CAMP VERDE – The Arizona State Legislature held its annual Arizona Indian Tribal Nations Day at the state capitol on Jan. 10.
The state held its first Indian Tribal Nations Day at the capitol in 1995, and for the past twenty-three years, the event has provided Tribes with an opportunity to meet state legislators, create awareness about tribal issues and have a presence in state government.
During this year’s event, Yavapai-Apache Nation Chairwoman Jane Russell-Winiecki addressed the Arizona State Legislatures joint session. The day began with a breakfast event held at Heard Museum, hosted by the Inter Tribal Council of Arizona and the Arizona Indian Gaming Association. The breakfast featured the recognition of Tribal Leaders, guest speakers and provided an orientation for tribal delegations about protocol at the state capitol.
Prior to addressing the legislature, Chairwoman Winiecki recognized Chairman Ronnie Lupe of the White Mountain Apache Tribe for his fifty-two years of service to the White Mountain Apache community and Arizona Tribes. Lupe announced in 2016 that he would not seek re-election and would retire when his term as Tribal Chairman ends in May 2018.
During her address, Chairwoman Winiecki reminded the legislature that there has been a long history of adversity and separation between the state and Tribes, and in order to create a better Arizona, both Tribes and the state must come forward with a willingness to discuss governmental differences and work together. Chairwoman Winiecki also reminded state leaders that throughout history, Tribes have been discounted and left-out of the Arizona political landscape reflecting Tribes economic disparities, social challenges and rural isolation.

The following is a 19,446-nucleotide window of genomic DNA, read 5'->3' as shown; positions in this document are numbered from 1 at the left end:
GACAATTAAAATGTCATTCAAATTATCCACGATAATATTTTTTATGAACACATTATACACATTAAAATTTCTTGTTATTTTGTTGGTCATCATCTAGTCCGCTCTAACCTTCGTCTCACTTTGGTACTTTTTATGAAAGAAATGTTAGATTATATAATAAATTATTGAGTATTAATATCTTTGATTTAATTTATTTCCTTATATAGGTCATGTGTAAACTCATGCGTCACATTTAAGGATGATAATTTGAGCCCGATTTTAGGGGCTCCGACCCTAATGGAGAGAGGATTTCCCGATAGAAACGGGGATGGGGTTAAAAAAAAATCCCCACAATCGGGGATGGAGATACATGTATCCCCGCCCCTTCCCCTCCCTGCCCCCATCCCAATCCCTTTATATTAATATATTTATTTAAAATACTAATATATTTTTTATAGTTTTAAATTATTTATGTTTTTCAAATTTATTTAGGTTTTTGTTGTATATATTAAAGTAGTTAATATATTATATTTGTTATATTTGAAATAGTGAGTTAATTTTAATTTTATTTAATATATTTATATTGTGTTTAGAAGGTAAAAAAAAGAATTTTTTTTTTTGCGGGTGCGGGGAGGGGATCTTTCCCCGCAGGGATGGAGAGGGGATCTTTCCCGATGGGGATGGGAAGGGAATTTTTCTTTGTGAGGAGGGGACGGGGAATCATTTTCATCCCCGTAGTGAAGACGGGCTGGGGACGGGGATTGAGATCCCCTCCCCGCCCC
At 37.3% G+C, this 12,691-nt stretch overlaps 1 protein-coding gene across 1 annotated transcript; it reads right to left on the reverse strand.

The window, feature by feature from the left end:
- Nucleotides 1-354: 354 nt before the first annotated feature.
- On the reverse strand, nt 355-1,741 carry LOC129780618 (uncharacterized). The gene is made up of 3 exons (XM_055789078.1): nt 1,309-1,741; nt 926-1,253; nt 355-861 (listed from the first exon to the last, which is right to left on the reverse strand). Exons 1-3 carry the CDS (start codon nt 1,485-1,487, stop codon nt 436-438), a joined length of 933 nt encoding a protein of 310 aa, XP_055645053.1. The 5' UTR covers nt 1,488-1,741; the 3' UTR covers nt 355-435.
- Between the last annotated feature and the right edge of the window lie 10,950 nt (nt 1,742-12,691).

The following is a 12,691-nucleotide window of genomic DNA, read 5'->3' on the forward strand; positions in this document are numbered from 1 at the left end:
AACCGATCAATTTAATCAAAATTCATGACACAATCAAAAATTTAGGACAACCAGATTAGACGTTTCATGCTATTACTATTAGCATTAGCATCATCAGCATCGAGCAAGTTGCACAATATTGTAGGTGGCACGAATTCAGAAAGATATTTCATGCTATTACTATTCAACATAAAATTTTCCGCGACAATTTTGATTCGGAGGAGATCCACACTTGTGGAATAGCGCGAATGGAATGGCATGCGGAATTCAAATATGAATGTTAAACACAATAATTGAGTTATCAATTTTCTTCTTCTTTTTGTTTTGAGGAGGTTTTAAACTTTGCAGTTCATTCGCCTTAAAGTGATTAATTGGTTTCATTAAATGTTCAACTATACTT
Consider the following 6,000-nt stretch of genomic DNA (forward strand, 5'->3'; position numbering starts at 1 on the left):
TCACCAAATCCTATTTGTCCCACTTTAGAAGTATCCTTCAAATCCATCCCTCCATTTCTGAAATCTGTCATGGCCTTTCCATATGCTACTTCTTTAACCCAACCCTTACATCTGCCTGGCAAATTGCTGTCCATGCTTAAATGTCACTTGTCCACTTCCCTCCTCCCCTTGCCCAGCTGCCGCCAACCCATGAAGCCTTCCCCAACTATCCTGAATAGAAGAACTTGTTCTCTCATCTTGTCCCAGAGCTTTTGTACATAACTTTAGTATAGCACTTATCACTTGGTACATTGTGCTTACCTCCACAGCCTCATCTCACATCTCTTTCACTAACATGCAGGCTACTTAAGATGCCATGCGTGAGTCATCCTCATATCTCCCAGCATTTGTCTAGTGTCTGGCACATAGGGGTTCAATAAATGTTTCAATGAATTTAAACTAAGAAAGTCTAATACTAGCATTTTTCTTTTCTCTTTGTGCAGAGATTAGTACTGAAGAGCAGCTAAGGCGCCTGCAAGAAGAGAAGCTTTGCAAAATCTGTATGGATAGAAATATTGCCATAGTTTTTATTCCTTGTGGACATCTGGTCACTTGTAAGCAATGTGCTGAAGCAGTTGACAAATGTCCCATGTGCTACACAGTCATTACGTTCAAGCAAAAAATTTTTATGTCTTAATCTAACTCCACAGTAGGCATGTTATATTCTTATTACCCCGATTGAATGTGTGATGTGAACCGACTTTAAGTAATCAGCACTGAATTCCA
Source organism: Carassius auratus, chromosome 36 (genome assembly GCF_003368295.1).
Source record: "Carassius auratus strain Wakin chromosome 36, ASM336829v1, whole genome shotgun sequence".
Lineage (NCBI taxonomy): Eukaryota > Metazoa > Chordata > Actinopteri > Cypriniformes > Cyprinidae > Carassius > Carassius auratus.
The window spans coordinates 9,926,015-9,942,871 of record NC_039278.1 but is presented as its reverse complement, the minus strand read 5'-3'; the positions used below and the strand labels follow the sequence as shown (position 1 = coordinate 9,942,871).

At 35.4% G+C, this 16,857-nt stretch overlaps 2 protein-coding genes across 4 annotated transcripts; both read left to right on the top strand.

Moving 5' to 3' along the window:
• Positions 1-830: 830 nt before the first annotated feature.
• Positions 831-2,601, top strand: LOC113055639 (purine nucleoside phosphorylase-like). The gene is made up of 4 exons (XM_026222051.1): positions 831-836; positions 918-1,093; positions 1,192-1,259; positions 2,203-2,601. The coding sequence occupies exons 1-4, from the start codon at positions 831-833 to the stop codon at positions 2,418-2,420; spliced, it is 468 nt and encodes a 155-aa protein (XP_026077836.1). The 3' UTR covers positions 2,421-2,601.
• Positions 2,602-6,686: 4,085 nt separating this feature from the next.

Illustrating the states historical perception of Tribes, Chairwoman Winiecki shared a traditional story, whose moral and underlining theme was that being small with obvious challenges doesn’t make your contribution to the world any less significant.
“The stink bug was smaller than the coyote, but outwitted the fierce coyote. Tribes are like that stink bug, we may have had economic and social disadvantages, but look at us today. Look at our contribution to the state through gaming revenues and economic development and history and culture,” stated Chairwoman Winiecki.
Chairwoman Winiecki was joined by Chairman Edward Manuel of the Tohono O’odham Nation and President Russell Begaye of the Navajo Nation, who also addressed the joint session.
Winiecki added, “Our ultimate destiny has always been, and always will be a shared destiny, because we are all Arizonans. We have fought and died for this land more than once. We love this country and this State called Arizona. We’ve always lived on this land and will continue, doing all we can to preserve not only our culture and legacy, but contributing to its well-being.”
Chairwoman Winiecki was elected Yavapai-Apache Nation Chairwoman in 2016. Chairwoman Winiecki is a 2017 recipient of Arizona Business Magazine’s prestigious Arizona’s Most Influential Women in Business award and currently services as President of the Inter-Tribal Council of Arizona, Treasurer of Arizonans Tribal Government Gaming Association and an active member of the Apache Alliance.
--Information provided by the Yavapai-Apache Nation.
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